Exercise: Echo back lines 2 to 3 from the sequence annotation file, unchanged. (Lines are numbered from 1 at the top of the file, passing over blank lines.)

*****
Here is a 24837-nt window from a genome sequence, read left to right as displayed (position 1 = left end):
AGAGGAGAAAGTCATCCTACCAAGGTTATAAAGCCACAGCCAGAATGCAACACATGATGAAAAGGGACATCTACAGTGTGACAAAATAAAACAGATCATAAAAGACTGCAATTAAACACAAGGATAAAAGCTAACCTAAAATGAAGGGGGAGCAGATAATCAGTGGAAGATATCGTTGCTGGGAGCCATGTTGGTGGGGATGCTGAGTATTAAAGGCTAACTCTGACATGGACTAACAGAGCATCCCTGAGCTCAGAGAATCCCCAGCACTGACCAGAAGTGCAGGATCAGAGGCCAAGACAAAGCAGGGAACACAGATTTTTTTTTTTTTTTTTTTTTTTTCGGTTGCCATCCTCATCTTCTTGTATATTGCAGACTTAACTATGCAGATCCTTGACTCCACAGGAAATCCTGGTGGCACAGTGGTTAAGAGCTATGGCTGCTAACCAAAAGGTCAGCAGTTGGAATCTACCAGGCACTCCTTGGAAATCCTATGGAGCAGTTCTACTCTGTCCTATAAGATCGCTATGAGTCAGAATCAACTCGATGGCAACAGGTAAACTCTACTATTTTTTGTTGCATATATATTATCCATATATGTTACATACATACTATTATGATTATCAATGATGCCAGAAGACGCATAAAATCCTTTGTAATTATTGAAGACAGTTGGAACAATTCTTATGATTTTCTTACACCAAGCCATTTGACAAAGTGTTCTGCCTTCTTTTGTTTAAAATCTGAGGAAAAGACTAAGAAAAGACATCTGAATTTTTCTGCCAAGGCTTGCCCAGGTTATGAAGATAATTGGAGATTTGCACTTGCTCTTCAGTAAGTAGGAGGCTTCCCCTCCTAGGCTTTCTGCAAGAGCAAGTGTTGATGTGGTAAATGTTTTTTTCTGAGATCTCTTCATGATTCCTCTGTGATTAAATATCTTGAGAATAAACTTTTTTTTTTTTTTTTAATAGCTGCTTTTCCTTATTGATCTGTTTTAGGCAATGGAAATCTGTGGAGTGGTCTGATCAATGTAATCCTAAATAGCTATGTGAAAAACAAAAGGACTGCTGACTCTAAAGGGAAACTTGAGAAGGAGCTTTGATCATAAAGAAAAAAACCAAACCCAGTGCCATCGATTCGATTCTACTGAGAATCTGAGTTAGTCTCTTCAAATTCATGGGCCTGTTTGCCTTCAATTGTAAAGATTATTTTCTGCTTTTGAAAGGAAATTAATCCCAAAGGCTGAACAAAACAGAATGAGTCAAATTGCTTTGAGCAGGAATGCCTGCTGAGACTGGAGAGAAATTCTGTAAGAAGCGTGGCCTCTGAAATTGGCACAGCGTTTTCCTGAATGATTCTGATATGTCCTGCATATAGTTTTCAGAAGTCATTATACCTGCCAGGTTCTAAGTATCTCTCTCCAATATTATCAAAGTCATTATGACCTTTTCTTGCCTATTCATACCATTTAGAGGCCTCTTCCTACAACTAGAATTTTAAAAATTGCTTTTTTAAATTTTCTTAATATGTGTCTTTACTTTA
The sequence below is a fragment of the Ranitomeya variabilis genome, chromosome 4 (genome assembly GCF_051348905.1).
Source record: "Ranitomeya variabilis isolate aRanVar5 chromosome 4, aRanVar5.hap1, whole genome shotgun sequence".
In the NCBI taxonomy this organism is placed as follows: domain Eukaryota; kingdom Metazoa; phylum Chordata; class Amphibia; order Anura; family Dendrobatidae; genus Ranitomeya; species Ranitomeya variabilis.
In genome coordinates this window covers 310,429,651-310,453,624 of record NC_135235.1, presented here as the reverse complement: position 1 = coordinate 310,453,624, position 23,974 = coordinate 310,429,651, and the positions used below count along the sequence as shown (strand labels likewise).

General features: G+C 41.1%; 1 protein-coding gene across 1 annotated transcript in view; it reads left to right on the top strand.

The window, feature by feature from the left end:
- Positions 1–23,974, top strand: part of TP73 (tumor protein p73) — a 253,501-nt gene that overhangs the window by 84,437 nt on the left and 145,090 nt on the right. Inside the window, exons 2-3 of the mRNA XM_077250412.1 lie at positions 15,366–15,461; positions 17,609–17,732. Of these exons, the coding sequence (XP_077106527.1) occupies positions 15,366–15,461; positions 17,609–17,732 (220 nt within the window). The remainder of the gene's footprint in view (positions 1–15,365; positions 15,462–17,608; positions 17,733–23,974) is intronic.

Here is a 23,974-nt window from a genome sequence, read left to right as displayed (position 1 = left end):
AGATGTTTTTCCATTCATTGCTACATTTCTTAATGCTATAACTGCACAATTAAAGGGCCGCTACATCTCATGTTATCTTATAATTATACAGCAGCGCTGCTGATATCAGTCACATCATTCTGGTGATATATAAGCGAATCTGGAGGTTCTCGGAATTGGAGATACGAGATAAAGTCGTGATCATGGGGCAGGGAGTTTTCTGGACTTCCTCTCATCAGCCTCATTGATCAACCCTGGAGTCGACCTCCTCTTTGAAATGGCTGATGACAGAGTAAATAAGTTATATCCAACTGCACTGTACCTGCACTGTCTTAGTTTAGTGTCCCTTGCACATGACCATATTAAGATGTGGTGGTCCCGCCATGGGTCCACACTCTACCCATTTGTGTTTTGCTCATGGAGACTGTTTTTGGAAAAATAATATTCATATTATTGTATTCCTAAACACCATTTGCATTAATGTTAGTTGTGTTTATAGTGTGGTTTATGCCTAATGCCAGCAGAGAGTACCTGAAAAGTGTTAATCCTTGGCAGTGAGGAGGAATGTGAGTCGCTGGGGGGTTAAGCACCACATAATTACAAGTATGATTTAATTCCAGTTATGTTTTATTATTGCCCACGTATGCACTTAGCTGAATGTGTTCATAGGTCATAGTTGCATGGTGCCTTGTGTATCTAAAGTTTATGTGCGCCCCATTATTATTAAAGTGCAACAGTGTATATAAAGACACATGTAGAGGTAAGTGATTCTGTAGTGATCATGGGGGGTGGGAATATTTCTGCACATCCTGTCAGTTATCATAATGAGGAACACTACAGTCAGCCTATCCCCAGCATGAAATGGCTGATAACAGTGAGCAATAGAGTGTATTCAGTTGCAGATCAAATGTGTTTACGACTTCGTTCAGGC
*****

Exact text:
AGAGGAGAAAGTCATCCTACCAAGGTTATAAAGCCACAGCCAGAATGCAACACATGATGAAAAGGGACATCTACAGTGTGACAAAATAAAACAGATCATAAAAGACTGCAATTAAACACAAGGATAAAAGCTAACCTAAAATGAAGGGGGAGCAGATAATCAGTGGAAGATATCGTTGCTGGGAGCCATGTTGGTGGGGATGCTGAGTATTAAAGGCTAACTCTGACATGGACTAACAGAGCATCCCTGAGCTCAGAGAATCCCCAGCACTGACCAGAAGTGCAGGATCAGAGGCCAAGACAAAGCAGGGAACACAGATTTTTTTTTTTTTTTTTTTTTTTTCGGTTGCCATCCTCATCTTCTTGTATATTGCAGACTTAACTATGCAGATCCTTGACTCCACAGGAAATCCTGGTGGCACAGTGGTTAAGAGCTATGGCTGCTAACCAAAAGGTCAGCAGTTGGAATCTACCAGGCACTCCTTGGAAATCCTATGGAGCAGTTCTACTCTGTCCTATAAGATCGCTATGAGTCAGAATCAACTCGATGGCAACAGGTAAACTCTACTATTTTTTGTTGCATATATATTATCCATATATGTTACATACATACTATTATGATTATCAATGATGCCAGAAGACGCATAAAATCCTTTGTAATTATTGAAGACAGTTGGAACAATTCTTATGATTTTCTTACACCAAGCCATTTGACAAAGTGTTCTGCCTTCTTTTGTTTAAAATCTGAGGAAAAGACTAAGAAAAGACATCTGAATTTTTCTGCCAAGGCTTGCCCAGGTTATGAAGATAATTGGAGATTTGCACTTGCTCTTCAGTAAGTAGGAGGCTTCCCCTCCTAGGCTTTCTGCAAGAGCAAGTGTTGATGTGGTAAATGTTTTTTTCTGAGATCTCTTCATGATTCCTCTGTGATTAAATATCTTGAGAATAAACTTTTTTTTTTTTTTTTAATAGCTGCTTTTCCTTATTGATCTGTTTTAGGCAATGGAAATCTGTGGAGTGGTCTGATCAATGTAATCCTAAATAGCTATGTGAAAAACAAAAGGACTGCTGACTCTAAAGGGAAACTTGAGAAGGAGCTTTGATCATAAAGAAAAAAACCAAACCCAGTGCCATCGATTCGATTCTACTGAGAATCTGAGTTAGTCTCTTCAAATTCATGGGCCTGTTTGCCTTCAATTGTAAAGATTATTTTCTGCTTTTGAAAGGAAATTAATCCCAAAGGCTGAACAAAACAGAATGAGTCAAATTGCTTTGAGCAGGAATGCCTGCTGAGACTGGAGAGAAATTCTGTAAGAAGCGTGGCCTCTGAAATTGGCACAGCGTTTTCCTGAATGATTCTGATATGTCCTGCATATAGTTTTCAGAAGTCATTATACCTGCCAGGTTCTAAGTATCTCTCTCCAATATTATCAAAGTCATTATGACCTTTTCTTGCCTATTCATACCATTTAGAGGCCTCTTCCTACAACTAGAATTTTAAAAATTGCTTTTTTAAATTTTCTTAATATGTGTCTTTACTTTA
The sequence below is a fragment of the Ranitomeya variabilis genome, chromosome 4 (genome assembly GCF_051348905.1).